By the end of the war in 1865 all of Ocracoke’s former slaves had fled the island. Interestingly, two former slaves, Winnie Blount (“Aunt Winnie”) and her husband Harkus (Hercules) Blount, moved to Ocracoke from Bount’s Creek, NC with a Williams family in 1866/1867. Harkus was a boat builder and carpenter; Aunt Winnie (ca. 1825 – 1925), worked as a domestic. The Blounts were the only post-Civil War black family to call Ocracoke home for more than one hundred years.

Aunt Winnie:

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Aunt Winnie and Harkus had 12 children, but only two, Annie Laura and Elsie Jane (born 1880), survived to adulthood. Annie Laura married and moved to Belhaven, but Jane remained on Ocracoke and worked at the Doxsee Clam Factory at the mouth of Cockle Creek (Silver Lake). She married Leonard Bryant, another Blount’s Creek native who found work at Doxsee’s. Leonard later worked as a carpenter and barber, and sold vegetables he grew in his small garden.

Jane & Leonard Bryant:

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The Bryants raised 13 children on Ocracoke. Most of Leonard and Jane’s children moved off the island, but Julius, Mildred, Anna Laura, and Muzel moved back home for considerable periods of time. Julius was a local fisherman who worked alongside his neighbors most of his life, and was a regular at weekly poker games. Mildred and Muzel made their livings as domestics and caregivers for island children. Anna Laura moved back to the island in her later years.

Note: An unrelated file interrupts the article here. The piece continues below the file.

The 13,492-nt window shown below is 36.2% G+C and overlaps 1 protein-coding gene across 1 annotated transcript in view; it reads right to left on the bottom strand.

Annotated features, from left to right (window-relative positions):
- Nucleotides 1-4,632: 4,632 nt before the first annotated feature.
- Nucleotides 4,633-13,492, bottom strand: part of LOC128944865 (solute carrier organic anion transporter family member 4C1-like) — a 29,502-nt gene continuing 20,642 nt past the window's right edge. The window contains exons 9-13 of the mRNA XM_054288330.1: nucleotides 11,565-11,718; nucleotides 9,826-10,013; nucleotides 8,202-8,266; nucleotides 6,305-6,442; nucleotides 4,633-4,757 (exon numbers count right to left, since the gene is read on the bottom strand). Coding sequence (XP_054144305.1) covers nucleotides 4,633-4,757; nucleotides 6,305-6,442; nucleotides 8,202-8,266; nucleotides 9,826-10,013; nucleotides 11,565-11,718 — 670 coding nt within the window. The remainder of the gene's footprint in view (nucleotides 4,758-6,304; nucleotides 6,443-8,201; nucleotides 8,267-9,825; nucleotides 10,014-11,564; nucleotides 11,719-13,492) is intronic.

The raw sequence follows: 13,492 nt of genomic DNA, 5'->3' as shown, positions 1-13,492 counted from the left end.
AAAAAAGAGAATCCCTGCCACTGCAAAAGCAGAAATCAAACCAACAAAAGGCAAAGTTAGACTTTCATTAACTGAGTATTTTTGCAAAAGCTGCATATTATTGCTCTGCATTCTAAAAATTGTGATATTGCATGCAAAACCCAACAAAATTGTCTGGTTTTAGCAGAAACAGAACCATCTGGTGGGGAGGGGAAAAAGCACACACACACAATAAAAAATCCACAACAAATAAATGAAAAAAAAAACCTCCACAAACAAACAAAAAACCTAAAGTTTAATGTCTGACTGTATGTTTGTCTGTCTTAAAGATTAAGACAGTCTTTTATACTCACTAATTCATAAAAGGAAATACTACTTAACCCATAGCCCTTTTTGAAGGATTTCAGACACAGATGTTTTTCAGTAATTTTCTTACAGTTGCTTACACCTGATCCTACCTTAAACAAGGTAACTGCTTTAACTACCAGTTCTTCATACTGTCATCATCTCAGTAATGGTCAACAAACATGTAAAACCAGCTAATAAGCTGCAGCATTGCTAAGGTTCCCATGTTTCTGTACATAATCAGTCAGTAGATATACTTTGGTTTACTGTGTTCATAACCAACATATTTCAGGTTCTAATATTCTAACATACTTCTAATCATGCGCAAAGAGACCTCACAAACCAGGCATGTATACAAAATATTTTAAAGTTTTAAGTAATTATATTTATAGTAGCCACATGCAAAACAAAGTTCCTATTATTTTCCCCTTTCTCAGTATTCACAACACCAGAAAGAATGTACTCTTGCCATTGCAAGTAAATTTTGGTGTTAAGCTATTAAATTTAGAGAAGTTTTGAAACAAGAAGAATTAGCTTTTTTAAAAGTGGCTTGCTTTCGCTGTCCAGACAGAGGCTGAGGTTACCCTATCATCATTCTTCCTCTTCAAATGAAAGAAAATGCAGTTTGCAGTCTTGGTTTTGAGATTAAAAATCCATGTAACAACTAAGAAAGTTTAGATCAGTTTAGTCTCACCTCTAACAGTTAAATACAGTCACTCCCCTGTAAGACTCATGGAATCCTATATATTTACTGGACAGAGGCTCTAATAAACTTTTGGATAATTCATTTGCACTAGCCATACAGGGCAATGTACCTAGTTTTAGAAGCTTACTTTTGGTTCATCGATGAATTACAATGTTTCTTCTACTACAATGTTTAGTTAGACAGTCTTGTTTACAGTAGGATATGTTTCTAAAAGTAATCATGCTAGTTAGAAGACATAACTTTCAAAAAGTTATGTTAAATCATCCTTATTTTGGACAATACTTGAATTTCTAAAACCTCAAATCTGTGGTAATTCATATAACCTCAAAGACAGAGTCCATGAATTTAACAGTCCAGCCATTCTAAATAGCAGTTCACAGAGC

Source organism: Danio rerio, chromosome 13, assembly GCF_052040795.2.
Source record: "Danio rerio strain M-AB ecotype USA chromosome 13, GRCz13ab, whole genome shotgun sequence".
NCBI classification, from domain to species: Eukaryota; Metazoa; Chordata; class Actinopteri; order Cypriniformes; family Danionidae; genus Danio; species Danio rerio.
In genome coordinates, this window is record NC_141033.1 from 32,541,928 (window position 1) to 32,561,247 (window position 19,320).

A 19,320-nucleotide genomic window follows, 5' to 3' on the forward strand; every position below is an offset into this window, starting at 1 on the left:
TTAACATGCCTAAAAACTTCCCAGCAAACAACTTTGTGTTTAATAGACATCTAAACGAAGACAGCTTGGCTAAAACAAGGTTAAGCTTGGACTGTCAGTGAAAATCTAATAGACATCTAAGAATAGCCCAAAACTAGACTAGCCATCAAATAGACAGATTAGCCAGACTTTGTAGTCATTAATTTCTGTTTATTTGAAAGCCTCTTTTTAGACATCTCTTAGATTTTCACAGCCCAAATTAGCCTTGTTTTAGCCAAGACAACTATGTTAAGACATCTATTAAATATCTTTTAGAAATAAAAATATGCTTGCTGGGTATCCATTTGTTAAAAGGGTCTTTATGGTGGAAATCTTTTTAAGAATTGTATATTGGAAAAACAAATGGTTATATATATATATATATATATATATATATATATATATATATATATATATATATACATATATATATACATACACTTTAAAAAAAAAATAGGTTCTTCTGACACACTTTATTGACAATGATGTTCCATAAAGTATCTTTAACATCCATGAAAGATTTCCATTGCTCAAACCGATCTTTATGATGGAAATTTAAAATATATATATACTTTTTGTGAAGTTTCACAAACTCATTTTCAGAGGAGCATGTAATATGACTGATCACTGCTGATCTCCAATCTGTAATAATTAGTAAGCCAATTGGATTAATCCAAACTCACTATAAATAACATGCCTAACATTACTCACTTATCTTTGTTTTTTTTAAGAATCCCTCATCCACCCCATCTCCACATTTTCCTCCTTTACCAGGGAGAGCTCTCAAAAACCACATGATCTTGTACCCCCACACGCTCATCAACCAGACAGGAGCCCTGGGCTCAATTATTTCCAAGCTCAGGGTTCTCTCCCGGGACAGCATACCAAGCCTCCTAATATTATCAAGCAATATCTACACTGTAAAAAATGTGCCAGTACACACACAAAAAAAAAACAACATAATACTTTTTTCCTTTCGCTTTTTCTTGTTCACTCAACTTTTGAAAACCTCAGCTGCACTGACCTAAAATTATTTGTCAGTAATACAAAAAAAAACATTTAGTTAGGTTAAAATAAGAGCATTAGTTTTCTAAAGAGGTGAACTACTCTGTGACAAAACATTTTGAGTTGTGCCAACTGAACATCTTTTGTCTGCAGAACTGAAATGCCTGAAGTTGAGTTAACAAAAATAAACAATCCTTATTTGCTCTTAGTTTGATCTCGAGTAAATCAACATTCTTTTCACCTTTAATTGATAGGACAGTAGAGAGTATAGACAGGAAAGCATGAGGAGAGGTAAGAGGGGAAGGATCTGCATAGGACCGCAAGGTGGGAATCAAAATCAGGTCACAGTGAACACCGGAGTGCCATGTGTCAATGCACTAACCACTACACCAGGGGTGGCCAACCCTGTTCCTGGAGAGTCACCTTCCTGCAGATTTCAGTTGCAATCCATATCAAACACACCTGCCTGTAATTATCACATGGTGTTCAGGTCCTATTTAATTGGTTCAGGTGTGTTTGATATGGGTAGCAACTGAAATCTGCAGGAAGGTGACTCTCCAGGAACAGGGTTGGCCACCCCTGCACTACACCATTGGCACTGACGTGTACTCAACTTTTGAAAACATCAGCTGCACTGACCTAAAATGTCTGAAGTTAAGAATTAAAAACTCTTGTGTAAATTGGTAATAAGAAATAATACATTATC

Muzel was the last of her family to live on Ocracoke. She died on the island in 2008, just shy of her 104th birthday.

Muze at Her Birthday Party:

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Because North Carolina public schools were segregated in the first half of the twentieth century the Bryant children were forbidden by law to attend Ocracoke School during regular hours. However, dedicated teachers and older students made time after the end of the normal school day to teach the Bryants reading, writing, and other lessons.